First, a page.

Background: Psychiatric symptoms occur frequently in the course of AD, are a frequent contributor to institutionalization, predict cognitive decline and death, and often require treatment with psychotropic medications. Previous studies investigating the association between APOE genotype and psychiatric symptomatology in AD have reported contradictory results.
Objective: To determine whether APOE genotype predicts incident psychiatric symptomatology in patients with AD.
Methods: Eighty-seven patients with AD at early stages and no psychiatric history were followed semiannually for up to 9.3 years (mean 5.5 years) for development of delusions, illusions, hallucinations, behavioral symptoms, and depression. Cox proportional hazards models were used to examine the relative risk for incident psychiatric symptomatology (outcome) in relation to APOE genotype (predictor).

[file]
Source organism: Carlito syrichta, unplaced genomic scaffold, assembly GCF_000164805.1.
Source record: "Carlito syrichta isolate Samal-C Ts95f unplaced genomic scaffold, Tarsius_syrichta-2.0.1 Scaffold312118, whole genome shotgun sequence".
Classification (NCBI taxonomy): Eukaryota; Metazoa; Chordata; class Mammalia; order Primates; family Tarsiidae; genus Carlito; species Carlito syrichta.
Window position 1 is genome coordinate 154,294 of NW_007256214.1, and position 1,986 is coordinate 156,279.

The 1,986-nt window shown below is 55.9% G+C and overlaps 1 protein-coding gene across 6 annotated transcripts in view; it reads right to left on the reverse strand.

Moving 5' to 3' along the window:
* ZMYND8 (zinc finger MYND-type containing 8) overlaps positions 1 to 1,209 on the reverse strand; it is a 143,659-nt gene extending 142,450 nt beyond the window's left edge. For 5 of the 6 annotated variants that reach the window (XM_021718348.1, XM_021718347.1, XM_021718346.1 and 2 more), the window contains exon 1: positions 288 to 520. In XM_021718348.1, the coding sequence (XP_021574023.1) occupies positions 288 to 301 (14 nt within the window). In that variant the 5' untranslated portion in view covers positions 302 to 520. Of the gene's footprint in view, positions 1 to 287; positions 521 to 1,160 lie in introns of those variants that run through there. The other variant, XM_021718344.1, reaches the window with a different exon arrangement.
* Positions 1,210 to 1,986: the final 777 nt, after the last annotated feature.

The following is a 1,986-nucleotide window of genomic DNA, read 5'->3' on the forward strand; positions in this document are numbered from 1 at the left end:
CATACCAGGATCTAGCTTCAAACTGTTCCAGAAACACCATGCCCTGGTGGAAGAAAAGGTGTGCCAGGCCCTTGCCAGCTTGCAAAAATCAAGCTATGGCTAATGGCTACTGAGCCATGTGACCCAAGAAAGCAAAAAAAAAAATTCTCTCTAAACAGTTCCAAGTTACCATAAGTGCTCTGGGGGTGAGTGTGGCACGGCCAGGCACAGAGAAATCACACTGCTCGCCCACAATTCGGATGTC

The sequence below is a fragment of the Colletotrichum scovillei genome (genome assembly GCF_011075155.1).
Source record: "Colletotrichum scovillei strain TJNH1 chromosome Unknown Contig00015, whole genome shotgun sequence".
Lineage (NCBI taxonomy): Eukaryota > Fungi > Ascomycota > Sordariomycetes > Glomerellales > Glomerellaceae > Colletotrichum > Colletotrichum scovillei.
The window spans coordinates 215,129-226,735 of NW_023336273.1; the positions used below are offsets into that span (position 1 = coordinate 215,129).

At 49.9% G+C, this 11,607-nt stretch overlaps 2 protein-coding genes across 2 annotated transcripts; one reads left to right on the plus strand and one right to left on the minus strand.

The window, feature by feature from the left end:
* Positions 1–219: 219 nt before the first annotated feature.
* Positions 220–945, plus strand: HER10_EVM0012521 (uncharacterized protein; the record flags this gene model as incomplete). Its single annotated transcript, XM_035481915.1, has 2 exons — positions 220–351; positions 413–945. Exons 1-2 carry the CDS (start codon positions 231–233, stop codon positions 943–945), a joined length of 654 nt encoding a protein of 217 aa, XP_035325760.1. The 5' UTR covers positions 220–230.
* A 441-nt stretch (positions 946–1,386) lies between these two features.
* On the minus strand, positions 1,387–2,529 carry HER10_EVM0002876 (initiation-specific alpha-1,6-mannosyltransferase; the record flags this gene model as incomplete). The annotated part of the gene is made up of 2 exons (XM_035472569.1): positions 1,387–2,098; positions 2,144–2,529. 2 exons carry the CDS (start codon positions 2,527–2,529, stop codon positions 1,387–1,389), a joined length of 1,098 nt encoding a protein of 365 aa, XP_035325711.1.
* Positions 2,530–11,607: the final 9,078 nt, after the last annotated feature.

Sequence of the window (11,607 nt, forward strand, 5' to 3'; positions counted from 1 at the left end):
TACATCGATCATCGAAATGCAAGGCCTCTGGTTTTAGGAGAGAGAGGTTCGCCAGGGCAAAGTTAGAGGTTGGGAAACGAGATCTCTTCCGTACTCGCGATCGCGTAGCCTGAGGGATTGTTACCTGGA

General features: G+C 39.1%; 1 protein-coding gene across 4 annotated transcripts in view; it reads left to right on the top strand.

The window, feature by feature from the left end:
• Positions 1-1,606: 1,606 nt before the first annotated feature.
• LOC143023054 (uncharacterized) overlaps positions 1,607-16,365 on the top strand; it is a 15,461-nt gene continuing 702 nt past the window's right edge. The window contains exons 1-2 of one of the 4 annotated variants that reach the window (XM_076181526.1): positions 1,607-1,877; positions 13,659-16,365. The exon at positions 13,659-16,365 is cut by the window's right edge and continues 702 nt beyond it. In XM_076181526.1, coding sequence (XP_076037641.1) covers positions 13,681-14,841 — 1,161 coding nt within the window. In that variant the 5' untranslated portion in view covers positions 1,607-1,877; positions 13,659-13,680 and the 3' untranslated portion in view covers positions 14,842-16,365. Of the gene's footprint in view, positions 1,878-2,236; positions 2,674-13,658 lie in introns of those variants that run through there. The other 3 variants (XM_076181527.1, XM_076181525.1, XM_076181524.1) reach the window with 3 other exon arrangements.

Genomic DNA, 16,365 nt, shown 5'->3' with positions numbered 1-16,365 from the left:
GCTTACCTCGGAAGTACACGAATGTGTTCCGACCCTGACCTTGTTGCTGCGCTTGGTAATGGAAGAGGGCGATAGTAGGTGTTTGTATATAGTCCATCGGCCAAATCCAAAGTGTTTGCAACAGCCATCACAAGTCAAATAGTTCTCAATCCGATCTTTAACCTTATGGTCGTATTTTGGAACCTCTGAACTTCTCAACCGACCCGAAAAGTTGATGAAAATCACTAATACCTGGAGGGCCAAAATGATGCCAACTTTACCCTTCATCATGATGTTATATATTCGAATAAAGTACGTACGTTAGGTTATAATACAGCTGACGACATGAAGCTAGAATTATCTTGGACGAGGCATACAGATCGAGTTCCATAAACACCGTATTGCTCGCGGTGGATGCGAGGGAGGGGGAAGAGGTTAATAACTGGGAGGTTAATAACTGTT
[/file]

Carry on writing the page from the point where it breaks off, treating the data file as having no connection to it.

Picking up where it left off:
Results: The presence of one epsilon4 allele carried a 2.5-fold risk, whereas the presence of two epsilon4 alleles carried a 5.6-fold risk for development of delusions. The associations remained significant even when age, ethnicity, sex, education, duration of disease, and cognitive and functional performance were controlled for. The presence of two epsilon4 alleles was associated with reduced risk for developing hallucinations in the adjusted analysis only. No significant associations were detected between APOE genotype and the incidence of illusions, behavioral symptoms, or depression.
Conclusion: The presence of one or more epsilon4 alleles is a significant predictor for the incidence of delusions in the course of AD.